Tuesday, August 23, 2011

Too Hot to Handle.

The last week has consisted mostly of 90F days.  While I have personally always enjoyed hot weather, the other members of our little farm do not share my feelings.  The animals spend their days lying around and Brian is forced to retreat indoors for the hottest hours of the afternoon.

So we find ourselves, once again, anticipating the change of the season and with it, cooler temperatures.  Only problem is, it usually stays pretty warm around here for another couple of months!

Last time I wrote a blog entry, I believe that I jinxed myself.  I wrote, in refence to Bea and Gretel, that  "their escaping and running about the neighborhood is becoming far less frequent".  Not thirty minutes after posting this blog entry did I see Gretel running across the front yard.  Since then, they have been found in a neighbor's barn, in a different neighbor's pasture, in the middle of the road, making their way to the pears and various other locations around our property.  They have learned how to go over the fence, whereas they previously dug their way under. 

Unfortunately for us, this wandering is a natural breed characteristic.  Great Pyrenees came from the mountains where they were able to go for long hikes with their herds.  I have heard stories of these dogs climbing five foot fences and being found ten miles from home.  We are obviously distressed by this phenomenon and are working on a way to keep them safe and to keep them around to guard the goats, as is their job!  The one thing we have to be thankful for is that they are always willing to hop in the car and come back home, with big smiles on their puppy faces.

Don't be fooled by her cute face - Gretel is actually
the leader of all escapes!

We remain on the same milking schedule, often getting a gallon of milk from Wendy on days when Daffodil isn't feeling especially greedy.  When she is less greedy with milk, however, she makes up for it with alfalfa.

In cleaning up the property a few weeks ago, Brian found something rather funny.  A birds nest that was made mostly of Bea and Gretel's hair!  Good to know that all their shedded fur this summer has been recycled.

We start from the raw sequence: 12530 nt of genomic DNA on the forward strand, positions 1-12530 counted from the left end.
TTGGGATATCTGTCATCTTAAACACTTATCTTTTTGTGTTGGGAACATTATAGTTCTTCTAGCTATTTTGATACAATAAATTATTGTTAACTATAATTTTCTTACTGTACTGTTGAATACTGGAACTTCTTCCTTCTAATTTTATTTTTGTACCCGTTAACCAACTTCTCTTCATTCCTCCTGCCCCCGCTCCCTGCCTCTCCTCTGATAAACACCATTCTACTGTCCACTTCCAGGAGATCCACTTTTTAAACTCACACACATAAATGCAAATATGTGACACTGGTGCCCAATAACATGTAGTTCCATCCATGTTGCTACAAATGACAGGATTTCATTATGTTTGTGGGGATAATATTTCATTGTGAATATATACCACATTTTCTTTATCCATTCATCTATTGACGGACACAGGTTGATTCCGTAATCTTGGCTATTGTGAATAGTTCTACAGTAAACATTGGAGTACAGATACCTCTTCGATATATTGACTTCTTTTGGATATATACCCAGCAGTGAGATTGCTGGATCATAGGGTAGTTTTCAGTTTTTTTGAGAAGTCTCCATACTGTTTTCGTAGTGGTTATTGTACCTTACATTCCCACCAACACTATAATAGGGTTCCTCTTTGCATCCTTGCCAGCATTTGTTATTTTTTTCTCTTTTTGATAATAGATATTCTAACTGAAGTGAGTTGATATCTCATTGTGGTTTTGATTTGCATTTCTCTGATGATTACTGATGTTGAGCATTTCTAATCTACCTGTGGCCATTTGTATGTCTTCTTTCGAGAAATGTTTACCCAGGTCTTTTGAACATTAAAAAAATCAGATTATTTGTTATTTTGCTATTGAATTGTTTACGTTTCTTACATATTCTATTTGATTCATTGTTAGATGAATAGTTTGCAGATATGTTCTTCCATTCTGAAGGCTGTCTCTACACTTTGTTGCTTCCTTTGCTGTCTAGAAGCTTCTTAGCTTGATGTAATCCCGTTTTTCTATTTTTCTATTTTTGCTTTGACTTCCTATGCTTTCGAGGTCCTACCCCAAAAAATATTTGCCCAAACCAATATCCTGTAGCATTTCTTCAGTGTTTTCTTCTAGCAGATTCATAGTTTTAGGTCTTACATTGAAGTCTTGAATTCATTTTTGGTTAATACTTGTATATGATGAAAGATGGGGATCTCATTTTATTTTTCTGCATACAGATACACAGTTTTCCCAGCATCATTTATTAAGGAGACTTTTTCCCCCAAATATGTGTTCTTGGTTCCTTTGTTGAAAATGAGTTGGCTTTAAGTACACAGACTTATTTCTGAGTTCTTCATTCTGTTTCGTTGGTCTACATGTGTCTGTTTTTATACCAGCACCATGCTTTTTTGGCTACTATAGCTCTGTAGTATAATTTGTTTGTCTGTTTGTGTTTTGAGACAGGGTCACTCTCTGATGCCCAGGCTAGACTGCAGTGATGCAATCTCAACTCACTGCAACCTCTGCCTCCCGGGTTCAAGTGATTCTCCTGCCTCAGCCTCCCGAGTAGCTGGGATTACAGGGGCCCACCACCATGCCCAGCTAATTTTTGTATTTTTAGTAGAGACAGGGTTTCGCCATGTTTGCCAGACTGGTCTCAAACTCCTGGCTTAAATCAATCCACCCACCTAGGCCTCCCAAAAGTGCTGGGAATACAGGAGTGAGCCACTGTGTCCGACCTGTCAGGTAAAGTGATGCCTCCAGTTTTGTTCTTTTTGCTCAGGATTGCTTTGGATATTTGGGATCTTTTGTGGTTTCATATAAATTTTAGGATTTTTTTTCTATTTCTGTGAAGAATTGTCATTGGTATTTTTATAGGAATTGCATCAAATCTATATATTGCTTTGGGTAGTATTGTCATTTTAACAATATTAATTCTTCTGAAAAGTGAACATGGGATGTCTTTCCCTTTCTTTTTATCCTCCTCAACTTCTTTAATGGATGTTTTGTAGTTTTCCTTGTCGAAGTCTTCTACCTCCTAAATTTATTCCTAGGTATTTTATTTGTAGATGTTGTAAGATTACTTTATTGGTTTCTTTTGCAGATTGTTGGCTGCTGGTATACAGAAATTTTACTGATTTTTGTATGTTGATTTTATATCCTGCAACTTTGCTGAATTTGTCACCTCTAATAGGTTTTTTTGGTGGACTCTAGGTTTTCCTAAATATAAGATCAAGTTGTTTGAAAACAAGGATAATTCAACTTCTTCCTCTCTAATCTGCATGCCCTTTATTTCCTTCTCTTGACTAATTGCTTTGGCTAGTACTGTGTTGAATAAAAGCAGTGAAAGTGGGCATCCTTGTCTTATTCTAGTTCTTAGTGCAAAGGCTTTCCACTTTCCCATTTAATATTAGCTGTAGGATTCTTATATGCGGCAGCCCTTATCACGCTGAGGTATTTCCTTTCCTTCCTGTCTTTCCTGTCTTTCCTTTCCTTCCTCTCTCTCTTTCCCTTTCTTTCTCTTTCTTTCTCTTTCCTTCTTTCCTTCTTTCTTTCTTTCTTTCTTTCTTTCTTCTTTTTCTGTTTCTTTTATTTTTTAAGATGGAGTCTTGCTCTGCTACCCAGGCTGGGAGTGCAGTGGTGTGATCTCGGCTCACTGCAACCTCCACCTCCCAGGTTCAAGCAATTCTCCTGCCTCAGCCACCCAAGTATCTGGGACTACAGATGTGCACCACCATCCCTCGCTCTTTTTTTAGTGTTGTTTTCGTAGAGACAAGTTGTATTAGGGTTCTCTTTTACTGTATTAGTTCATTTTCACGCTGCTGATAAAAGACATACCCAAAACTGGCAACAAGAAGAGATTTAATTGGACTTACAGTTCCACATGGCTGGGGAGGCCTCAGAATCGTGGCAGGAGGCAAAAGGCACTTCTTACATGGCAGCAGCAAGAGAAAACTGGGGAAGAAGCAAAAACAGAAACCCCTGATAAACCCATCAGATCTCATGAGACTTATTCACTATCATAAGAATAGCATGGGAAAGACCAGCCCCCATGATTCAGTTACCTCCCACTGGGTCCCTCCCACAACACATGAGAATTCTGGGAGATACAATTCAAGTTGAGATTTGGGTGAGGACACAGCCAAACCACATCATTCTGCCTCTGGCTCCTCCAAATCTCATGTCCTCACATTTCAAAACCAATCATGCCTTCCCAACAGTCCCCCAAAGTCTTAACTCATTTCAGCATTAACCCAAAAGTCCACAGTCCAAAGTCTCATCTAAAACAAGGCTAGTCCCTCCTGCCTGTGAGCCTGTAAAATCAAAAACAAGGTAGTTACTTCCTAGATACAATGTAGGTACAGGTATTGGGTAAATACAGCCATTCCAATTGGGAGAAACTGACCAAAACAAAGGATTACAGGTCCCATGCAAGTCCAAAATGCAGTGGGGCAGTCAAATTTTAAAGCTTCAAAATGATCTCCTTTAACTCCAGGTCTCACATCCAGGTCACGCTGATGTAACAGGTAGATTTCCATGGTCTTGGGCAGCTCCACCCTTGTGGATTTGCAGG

With days full of our regular chores, our employment outside the home and wonderful visits from many friends and family, the summer has flown by.  Despite the hectic schedule that we keep we always try to take some time to enjoy the beauty of this crazy place we call home.

Tuesday, August 2, 2011


Summer came a bit late this year but, with only the occasional interruption of rainfall, it is here nonetheless!  The hills are fading to yellow, pastures are getting hayed and baled and trees and plants are finally fruitful.  Growing conditions in the valley have presented a challenge this year because of the atypical precipitation.  We are happy to have had a little success at our place!



We have now been dairying for just over three months.  Having a milking animal takes dedication.  Wendy is on a twice daily milking schedule and her diet is supplemented with special grains and hay.  I am proud to say that Brian and I can now both effectively milk a goat (which I originally had slight concern about, how can you start a dairy if you can't milk a goat??).  Brian is particularly skilled, having mastered the two-handed milking technique.  

Daffodil is now a little beast at 75 lbs.  She looks more like her mom every day.  She is drinking less milk and eating more hay and other vegetation.  She is still as cute as ever!

On some mornings and most afternoons, we bring Daffodil and Wendy into our back pasture for more nutritional variety and exercise.  They are most excited about the blackberry bushes.  It is quite possible that there will not be any blackberry jam this summer!

Bea and Gretel have now been with us for over a year.  It has been fun to watch their transformation from little furry polar bears to big, gentle beasts.  They have been wonderful dogs so far, keeping the coyotes at bay and living harmoniously with the goats.  And their escaping and running about the neighborhood is becoming far less frequent.

Bea and Gret at three months old

Much bigger now but they still like to get muddy.

The newest chaos in our lives came in the form of two kittens.  After Rambo died, we unexpectedly found in our possession two baby animals needing a home.  We initially balked at the idea of additional responsibility but their sweet affection soon won us over.  They are living inside until their medical needs are situated and then will join Betty White in rodent predation around the property.

Lion, stuck under the wine rack.


The rest of the summer promises to be busy and full of friends, family and goat milking.  Our new pasteurizer and yogurt maker allow us to further enjoy and experiment with Wendy's milk.  As they say, practice makes perfect!